3. Struck, because probably wrong. Hard coal was subsidised; it looks like lignite probably wasn't.


* Quiggin Needs a Third Lesson by David Henderson


Mann vs Ball dismissal: the transcript

MVIMG_20190908_161528 That nice Prof Mann says The official court transcript for the Tim Ball defamation case is now with the validity of the Hockey Stick, data, code, or anything else of that matter. As the transcript shows, the dismissal was due to the fact that continuing litigation was too onerous given Ball's age, poor health & infirmity (and, as his own lawyers pleaded in their filings to the court, the irrelevance of his attacks on me given they were ignored by media): https://www.bccourts.ca/jdb-txt/sc/19/15/2019BCSC1580.htm.

MM, whilst obviously correct that Ball hasn't won on the facts and definitely isn't exhonerated by the ruling, is somewhat evading the main reason for dismissal, excessive delay. As hizzoner puts it: The total time elapsed, from the filing of the notice of civil claim until the application to dismiss was filed, was eight years. It will be almost ten years by the time the matter goes to trial. There have been two periods, of approximately 35 months in total, where nothing was done. In my view, by any measure, this is an inordinate delay...  Additionally, based upon the evidence filed, the plaintiff and his counsel appear to have attended to other matters, both legal matters and professional matters in the case of the plaintiff, rather than give this matter any priority. The plaintiff appears to have been content to simply let this matter languish. Accordingly, I find that the delay is inexcusable.

Bizarrely, the maninawig also asserts that The parties are both in their eighties. Pardon? With echoes of Alsup, he also notes Before concluding, I wish to note that the materials that have been filed on this application are grossly excessive in relation to the matters in issue. I guess people watch too much TV and assume briefs must be enormous to be respectable. And lastly, he has occasion to refer to the case of Hughes v. Simpson‑Sears, as overseen by... Justice Twaddle. Yeesss!


1. My picture is a portrait of Mr Cooper Penrose by Jacques-Louis David, 1802. Somewhat more restrained than most of his stuff.


Since these things seem to have vanished in the past, I'll copy the transcript in here.



Mann v. Ball,

2019 BCSC 1580

Date: 20190822

Docket: S111913

Registry: Vancouver


Michael Mann



Timothy ("Tim") Ball


Before: The Honourable Mr. Justice Giaschi

Oral Reasons for Judgment

In Chambers

Counsel for the Plaintiff:

R. McConchie

Counsel for the Defendant, Timothy (“Tim”) Ball:

M. Scherr

D. Juteau

Place and Date of Hearing:

Vancouver, B.C.

May 27 and August 22, 2019

Place and Date of Judgment:

Vancouver, B.C.

August 22, 2019

[1]             THE COURT:  I will render my reasons on the application to dismiss. I reserve the right to amend these reasons for clarity and grammar, but the result will not change.

[2]             The defendant brings an application for an order dismissing the action for delay.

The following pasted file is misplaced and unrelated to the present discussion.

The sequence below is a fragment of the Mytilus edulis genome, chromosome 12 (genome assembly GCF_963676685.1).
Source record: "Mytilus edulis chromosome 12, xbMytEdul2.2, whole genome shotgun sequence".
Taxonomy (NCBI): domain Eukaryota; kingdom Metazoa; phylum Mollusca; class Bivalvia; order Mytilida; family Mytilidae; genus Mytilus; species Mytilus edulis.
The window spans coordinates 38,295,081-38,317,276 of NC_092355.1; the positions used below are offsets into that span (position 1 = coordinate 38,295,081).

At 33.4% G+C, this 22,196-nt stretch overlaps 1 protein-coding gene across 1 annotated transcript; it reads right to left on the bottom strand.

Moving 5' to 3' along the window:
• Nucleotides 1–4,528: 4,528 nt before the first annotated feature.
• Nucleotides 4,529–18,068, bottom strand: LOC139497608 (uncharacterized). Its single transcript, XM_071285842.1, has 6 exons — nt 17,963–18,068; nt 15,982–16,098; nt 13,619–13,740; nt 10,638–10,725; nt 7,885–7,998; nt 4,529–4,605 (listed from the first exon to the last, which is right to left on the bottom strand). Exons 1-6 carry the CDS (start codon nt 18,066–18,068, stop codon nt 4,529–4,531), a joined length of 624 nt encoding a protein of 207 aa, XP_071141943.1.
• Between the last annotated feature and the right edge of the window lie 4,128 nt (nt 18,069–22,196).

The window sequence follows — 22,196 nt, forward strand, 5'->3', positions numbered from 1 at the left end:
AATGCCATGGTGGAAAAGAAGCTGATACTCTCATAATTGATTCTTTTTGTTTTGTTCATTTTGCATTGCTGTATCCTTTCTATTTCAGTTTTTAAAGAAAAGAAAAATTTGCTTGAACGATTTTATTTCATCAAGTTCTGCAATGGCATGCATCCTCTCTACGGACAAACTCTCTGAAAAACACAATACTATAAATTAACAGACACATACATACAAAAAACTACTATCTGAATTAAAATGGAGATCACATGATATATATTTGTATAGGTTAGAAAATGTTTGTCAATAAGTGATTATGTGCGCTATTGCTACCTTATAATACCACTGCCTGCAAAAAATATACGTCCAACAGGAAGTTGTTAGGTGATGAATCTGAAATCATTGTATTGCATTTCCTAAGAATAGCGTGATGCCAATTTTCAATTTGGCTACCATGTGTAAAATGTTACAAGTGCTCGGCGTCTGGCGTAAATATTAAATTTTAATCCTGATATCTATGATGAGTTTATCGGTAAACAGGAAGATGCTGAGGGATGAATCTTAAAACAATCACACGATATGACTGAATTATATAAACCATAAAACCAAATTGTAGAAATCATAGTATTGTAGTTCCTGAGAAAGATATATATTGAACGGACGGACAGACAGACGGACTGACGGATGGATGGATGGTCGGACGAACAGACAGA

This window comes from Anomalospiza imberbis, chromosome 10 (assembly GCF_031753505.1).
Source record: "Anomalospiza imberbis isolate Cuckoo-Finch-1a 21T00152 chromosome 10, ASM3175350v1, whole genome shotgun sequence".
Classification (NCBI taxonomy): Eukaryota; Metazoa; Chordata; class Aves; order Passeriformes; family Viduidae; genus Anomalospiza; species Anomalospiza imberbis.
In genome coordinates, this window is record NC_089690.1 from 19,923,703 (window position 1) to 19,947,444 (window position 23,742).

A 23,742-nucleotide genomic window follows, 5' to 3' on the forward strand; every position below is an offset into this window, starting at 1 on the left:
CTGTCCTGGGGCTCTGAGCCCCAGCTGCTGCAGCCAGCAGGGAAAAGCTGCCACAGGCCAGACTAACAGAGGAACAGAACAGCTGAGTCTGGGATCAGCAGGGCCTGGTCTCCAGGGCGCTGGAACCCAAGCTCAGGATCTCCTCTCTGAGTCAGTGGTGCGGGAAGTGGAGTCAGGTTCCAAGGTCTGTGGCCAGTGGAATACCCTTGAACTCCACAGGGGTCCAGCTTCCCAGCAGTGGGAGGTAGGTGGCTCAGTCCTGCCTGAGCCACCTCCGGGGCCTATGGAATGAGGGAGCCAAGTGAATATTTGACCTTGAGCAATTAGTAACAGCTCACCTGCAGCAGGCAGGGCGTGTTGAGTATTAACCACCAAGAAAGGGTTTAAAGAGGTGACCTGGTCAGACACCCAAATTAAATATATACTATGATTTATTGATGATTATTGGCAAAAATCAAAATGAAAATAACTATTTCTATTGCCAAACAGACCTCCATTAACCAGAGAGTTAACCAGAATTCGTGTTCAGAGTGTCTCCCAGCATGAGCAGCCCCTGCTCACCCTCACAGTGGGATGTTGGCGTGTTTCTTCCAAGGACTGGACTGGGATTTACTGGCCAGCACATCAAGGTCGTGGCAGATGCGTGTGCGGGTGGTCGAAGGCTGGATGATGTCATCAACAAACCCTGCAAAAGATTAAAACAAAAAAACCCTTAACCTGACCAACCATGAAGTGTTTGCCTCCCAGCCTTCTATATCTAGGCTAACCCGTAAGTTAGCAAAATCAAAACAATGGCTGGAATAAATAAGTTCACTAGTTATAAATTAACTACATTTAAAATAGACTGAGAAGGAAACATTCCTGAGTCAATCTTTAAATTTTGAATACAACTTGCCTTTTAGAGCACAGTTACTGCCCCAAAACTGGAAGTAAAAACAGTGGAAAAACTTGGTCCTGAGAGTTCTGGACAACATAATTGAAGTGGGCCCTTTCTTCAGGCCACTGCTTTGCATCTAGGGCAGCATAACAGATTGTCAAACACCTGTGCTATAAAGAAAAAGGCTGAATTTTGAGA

[3]             The plaintiff, Dr. Mann, and the defendant, Dr. Ball, have dramatically different opinions on climate change. I do not intend to address those differences. It is sufficient that one believes climate change is man-made and the other does not. As a result of the different opinions held, the two have been in near constant conflict for many years.

[4]             The underlying action concerns, first, a statement made by the defendant in an interview conducted on February 9, 2011. He said, “Michael Mann at Penn State should be in the state pen, not Penn State.” This statement was published on a website and is alleged to be defamatory of the plaintiff. The notice of civil claim also alleges multiple other statements published by Mr. Ball are defamatory. It is not necessary that I address the many alleged defamatory statements.

[5]             0690860 Manitoba Ltd. v. Country West Construction, 2009 BCCA 535, at paras. 27-28, sets out the four elements that need to be considered on a motion to dismiss. They are:

a)    Has there been inordinate delay in the prosecution of the matter?;

b)    If there has been inordinate delay, is it excusable in the circumstances?;

c)     Has the delay caused serious prejudice and, if so, does it create a substantial risk that a fair trial is not possible?; and

d)    Whether, on balance, justice requires that the action be dismissed.

[6]             I turn first to whether there has been inordinate delay. Some key dates in the litigation are:

a)    March 25, 2011, the action was commenced;

b)    July 7, 2011, the notice of civil claim was amended;

c)     June 5, 2012, the notice of civil claim was further amended;

d)    From approximately June of 2013 until November of 2014, there were no steps taken in the action;

e)    November 12, 2014, the plaintiff filed a notice of intention to proceed;

f)      February 20, 2017, the matter was initially supposed to go to trial, but that trial date was adjourned;

g)    July 20, 2017, the date of the last communication received from Mr. Mann or his counsel by the defendant. No steps were taken in the matter until March 21, 2019 when the application to dismiss was filed;